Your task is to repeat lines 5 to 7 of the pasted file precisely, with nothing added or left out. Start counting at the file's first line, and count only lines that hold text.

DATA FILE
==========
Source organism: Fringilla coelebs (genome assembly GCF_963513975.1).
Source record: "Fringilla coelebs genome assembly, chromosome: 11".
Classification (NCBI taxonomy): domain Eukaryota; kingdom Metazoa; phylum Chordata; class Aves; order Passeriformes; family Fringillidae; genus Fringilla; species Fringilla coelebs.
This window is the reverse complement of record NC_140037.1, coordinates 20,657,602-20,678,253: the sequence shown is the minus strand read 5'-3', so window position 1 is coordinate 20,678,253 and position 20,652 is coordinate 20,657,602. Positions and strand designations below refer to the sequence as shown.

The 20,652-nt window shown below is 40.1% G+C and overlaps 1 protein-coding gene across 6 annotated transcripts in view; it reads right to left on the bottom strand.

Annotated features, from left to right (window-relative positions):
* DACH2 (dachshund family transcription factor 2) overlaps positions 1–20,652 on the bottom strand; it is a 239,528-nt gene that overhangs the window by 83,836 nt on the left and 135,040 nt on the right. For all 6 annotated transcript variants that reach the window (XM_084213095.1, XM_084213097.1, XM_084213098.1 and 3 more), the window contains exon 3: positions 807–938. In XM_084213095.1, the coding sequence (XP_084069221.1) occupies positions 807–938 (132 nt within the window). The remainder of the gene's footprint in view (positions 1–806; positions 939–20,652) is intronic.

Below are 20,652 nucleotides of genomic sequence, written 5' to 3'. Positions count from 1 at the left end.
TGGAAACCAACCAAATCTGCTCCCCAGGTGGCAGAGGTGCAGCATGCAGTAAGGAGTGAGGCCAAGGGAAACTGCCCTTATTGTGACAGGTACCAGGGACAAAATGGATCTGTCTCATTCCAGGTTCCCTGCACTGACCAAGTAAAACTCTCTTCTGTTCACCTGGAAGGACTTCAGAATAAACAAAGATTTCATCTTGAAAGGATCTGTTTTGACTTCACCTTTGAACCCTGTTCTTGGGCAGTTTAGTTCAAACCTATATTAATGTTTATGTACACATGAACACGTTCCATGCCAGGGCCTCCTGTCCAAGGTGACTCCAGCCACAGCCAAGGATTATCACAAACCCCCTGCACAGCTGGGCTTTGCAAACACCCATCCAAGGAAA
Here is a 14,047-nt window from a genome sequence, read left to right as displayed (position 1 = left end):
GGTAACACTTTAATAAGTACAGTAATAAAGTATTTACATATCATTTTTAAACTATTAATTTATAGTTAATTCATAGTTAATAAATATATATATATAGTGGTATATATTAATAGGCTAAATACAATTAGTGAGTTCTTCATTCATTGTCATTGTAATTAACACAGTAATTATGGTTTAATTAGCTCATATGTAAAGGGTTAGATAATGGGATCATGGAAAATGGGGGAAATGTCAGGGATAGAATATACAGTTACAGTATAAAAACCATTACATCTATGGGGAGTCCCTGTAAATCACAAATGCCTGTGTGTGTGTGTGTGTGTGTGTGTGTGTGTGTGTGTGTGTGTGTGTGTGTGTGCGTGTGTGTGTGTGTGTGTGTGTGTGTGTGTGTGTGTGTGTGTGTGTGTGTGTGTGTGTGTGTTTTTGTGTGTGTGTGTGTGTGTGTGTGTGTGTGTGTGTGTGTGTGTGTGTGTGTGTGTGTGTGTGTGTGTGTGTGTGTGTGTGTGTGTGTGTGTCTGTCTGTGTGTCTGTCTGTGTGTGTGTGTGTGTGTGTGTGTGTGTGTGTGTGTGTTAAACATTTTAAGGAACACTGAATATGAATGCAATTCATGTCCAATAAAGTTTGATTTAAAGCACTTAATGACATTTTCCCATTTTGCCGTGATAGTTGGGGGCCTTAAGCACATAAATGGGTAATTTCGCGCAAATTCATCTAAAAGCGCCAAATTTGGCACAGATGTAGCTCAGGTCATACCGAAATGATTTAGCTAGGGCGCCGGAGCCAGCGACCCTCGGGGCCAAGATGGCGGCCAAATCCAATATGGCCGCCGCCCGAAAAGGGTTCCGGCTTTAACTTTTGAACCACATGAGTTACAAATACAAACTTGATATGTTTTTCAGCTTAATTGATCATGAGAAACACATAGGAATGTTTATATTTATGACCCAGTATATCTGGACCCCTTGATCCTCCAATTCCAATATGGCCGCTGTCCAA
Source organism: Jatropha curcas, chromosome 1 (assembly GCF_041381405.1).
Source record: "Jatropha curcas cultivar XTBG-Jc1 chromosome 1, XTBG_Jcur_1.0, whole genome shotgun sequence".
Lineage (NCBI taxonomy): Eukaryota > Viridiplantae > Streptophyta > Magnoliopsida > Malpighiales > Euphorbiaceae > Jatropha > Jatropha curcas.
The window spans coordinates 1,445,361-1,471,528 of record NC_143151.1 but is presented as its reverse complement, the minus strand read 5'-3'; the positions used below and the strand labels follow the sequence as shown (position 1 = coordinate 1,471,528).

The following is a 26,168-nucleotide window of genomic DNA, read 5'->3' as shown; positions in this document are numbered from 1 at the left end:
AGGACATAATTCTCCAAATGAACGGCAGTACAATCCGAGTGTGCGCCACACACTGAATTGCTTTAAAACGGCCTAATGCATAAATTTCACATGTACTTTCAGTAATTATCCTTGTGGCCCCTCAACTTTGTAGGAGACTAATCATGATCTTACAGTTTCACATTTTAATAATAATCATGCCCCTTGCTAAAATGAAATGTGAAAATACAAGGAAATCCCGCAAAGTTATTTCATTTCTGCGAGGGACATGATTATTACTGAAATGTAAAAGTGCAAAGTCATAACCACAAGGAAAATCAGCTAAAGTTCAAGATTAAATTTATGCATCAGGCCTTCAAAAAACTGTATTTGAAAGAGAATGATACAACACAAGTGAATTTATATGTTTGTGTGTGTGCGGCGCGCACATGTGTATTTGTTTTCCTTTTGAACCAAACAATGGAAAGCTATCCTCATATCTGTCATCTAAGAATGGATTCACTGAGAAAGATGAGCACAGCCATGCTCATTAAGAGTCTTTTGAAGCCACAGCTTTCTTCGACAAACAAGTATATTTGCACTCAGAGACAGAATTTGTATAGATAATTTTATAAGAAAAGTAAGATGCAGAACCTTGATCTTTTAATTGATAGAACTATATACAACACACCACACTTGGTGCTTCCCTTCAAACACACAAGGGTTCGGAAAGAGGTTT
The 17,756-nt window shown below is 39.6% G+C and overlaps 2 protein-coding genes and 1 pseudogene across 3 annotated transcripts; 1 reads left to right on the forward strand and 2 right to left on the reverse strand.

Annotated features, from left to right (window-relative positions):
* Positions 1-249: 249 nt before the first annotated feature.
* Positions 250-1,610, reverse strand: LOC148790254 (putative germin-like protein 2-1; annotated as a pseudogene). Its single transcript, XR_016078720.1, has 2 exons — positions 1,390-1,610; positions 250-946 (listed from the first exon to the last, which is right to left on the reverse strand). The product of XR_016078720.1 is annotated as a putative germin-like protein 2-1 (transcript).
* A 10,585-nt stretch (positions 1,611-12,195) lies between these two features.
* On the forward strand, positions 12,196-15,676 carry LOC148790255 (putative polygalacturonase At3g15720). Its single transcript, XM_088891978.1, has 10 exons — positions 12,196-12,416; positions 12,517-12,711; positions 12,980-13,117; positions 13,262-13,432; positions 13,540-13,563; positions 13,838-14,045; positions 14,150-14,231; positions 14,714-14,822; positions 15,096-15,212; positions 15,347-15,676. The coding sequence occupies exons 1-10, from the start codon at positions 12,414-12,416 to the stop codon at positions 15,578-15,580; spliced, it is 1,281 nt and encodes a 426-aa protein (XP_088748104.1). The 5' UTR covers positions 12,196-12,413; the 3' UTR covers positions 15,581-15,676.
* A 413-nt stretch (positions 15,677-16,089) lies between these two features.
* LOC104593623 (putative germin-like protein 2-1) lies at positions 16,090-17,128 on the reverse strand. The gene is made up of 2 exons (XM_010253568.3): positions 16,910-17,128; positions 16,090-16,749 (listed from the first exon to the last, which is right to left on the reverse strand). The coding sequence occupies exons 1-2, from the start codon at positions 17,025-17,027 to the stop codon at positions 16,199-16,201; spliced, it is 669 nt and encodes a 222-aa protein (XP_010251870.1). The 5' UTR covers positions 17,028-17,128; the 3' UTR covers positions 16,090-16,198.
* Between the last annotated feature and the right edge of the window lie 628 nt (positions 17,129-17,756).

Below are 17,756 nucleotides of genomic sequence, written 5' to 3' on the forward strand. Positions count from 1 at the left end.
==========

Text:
The 20,652-nt window shown below is 40.1% G+C and overlaps 1 protein-coding gene across 6 annotated transcripts in view; it reads right to left on the bottom strand.

Annotated features, from left to right (window-relative positions):
* DACH2 (dachshund family transcription factor 2) overlaps positions 1–20,652 on the bottom strand; it is a 239,528-nt gene that overhangs the window by 83,836 nt on the left and 135,040 nt on the right. For all 6 annotated transcript variants that reach the window (XM_084213095.1, XM_084213097.1, XM_084213098.1 and 3 more), the window contains exon 3: positions 807–938. In XM_084213095.1, the coding sequence (XP_084069221.1) occupies positions 807–938 (132 nt within the window). The remainder of the gene's footprint in view (positions 1–806; positions 939–20,652) is intronic.